This not only seems to be an appropriate application of the strict text—“projected disposable income”—but it also has the benefit of making complete and utter sense.  Because “projected” is not defined in the bankruptcy statute, the Supreme Court’s opinion in Lanning relies upon the ordinary meaning of the word.  This, not incidentally, is precisely what Scalia has himself advocated; in his concurrence in Green v. Bock Laundry Machine Co., 490 U.S. 504, 528 (1989), he explained that the meaning of statutory terms ought to be determined based on what meaning of those words is “most in accord with context and ordinary usage.”  The Lanning majority proceeds to go through a handful of examples to show that most people understand “projected” outcomes to be based on an analysis of actual anticipated facts and relevant past information, not a blind application of historical fact.  For example, a company would be sure to include anticipated events and trends in projecting future sales and cash flow, not merely assume that the next quarter will be identical to the last.  A television pundit would not predict election results based on a mechanical extension of the percentages found in the first few reporting precincts.  And a sports analyst would not project that a team’s winning percentage at the end of a new season will be the same as the team’s winning percentage last year.

This seems therefore like a textual slam-dunk.  Justice Scalia even concedes the reasonableness of this point in his dissent, citing the dictionary definition of “projected” and the brief filed by Solicitor General Elena Kagan in support of Ms. Lanning: “The word ‘projected’ in this context, I agree, most sensibly refers to a calculation, prediction, or estimation of future events.”

Rather than trying to dispute this common-sense, ordinary meaning of what it means to predict or project something, Scalia acknowledges that his conclusion that Congress meant for bankruptcy judges to look only at past, irrelevant income data is a little odd: “One who is asked to predict future results, but is armed with no other information than prior performance, can still make a projection; it may simply be off the mark.”  But he throws up his hands, sighing that, as the Court’s One True Textualist, he has no choice but to adhere mechanically to this somewhat absurd reading of the statute’s text—putting Ms. Lanning in quite a pickle in the process.

While this absurdity is frustrating enough in terms of statutory interpretation, the real-world consequences of how the bankruptcy statute is applied should not be forgotten, despite the fact that Scalia asserts that they are “entirely irrelevant.”  Scalia’s interpretation of the bankruptcy code would have forced Ms. Lanning into a repayment plan that she could not possibly meet.  Ms. Lanning, like many other ordinary Americans who have no choice but to seek help in bankruptcy court, has a stable income and has committed to repaying her debts.  The protection of the bankruptcy law allows her a plan that actually works for her, rather than pushing her inevitably into greater trouble.  While Justice Scalia’s suggestion that the recipient of a “one-time bonus” will be able to use this money to stave off bankruptcy might apply to a former Goldman Sachs executive with his multi-million dollar bonus, Ms. Lanning’s one-time buyout was from her hourly-wage job at Payless ShoeSource.  Justice Scalia’s dissent in Lanning not only illustrates the slipperiness of his textualism, but also shows him to be tone deaf to how the law affects ordinary Americans.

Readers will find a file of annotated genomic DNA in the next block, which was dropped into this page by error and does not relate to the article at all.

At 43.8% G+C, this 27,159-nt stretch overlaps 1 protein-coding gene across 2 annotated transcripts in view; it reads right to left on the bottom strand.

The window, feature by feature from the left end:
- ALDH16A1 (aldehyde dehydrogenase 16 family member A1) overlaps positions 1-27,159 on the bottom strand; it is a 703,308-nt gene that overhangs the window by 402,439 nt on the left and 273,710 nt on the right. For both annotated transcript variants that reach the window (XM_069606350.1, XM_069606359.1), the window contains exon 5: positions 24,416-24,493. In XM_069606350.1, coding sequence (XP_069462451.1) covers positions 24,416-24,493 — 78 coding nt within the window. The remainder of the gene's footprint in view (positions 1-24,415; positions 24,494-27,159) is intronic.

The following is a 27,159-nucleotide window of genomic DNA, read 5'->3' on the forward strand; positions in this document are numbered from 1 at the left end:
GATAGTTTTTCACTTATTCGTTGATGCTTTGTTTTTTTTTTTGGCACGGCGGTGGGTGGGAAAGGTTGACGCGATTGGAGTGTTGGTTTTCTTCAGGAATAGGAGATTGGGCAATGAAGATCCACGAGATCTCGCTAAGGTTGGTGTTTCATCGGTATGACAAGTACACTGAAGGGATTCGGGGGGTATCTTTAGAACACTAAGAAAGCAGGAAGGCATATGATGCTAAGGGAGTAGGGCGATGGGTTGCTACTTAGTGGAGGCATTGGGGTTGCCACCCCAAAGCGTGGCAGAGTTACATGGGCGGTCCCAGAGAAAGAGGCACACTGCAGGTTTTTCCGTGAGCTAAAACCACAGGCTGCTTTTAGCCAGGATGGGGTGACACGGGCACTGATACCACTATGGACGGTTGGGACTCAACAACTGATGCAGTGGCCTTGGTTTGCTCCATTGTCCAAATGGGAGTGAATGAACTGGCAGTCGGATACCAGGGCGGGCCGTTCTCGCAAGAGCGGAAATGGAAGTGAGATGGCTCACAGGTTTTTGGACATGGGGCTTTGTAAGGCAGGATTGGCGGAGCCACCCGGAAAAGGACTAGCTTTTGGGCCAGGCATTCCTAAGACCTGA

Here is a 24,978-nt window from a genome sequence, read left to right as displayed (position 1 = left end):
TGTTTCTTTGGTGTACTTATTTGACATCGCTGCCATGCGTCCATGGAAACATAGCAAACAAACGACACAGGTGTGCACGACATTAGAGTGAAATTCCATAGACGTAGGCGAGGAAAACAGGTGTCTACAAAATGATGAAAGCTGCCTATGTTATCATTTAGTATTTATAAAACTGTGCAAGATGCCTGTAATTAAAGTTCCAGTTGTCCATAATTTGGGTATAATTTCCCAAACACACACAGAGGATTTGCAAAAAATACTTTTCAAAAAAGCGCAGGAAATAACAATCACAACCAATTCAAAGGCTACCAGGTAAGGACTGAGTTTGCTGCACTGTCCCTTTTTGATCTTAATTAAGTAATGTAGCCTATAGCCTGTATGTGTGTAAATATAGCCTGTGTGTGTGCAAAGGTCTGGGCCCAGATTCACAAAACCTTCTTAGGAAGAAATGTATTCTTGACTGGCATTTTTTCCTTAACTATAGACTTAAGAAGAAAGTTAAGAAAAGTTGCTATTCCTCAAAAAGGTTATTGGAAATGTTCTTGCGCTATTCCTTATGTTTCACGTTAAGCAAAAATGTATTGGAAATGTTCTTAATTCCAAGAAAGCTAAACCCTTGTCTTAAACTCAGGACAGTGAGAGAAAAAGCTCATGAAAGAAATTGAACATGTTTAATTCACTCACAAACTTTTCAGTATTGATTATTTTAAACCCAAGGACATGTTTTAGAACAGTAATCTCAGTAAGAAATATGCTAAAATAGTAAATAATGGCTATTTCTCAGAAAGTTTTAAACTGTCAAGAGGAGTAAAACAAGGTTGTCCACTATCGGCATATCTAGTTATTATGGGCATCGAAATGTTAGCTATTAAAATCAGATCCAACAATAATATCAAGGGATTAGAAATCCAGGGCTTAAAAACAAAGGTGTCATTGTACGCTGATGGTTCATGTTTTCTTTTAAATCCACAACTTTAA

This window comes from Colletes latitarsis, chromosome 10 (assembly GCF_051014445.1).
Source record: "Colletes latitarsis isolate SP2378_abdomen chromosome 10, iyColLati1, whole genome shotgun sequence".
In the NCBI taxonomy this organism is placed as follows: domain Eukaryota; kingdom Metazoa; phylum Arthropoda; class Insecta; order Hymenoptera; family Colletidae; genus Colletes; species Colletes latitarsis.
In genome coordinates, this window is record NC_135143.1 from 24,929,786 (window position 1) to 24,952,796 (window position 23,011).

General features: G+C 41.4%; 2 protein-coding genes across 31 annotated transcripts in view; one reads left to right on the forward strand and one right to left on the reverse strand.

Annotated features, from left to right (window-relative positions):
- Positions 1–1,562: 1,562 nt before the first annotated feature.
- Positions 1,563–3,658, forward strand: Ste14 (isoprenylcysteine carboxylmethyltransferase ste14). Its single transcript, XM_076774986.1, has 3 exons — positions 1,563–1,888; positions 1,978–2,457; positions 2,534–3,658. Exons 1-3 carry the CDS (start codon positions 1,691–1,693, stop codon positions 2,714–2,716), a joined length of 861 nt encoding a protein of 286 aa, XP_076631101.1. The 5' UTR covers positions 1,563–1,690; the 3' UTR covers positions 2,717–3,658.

The Lanning case shows that progressives should not be afraid of the attractive clarity and apparent ease of Scalia’s textualism.  They can embrace textualism and show that Justice Scalia’s version is not always as consistent as he claims it is.  Next time Scalia claims that progressives can only reach just results by consulting “the oracles of legislative history, far into the dimmy past,” they should remind him that the oracular visions of Justice Scalia, while perhaps more vivid, are no more legitimate.  And they should look to, and defend, statutes that truly provide for progressive outcomes and protection for the little guy (or gal).

Perhaps most important, in the end, progressives can take heart from the fact that a well-reasoned, textualist argument can win cases for the little guy in the Supreme Court, even from conservative Justices—the Lanning majority opinion, after all, was authored by Justice Samuel Alito, and joined not just by the more liberal wing of the Court but also every conservative Justice except Scalia.  It appears, at least in this case, that Justice Scalia’s version of textualism as the-text-according-to-Scalia is, fortunately, persuasive only to Justice Scalia.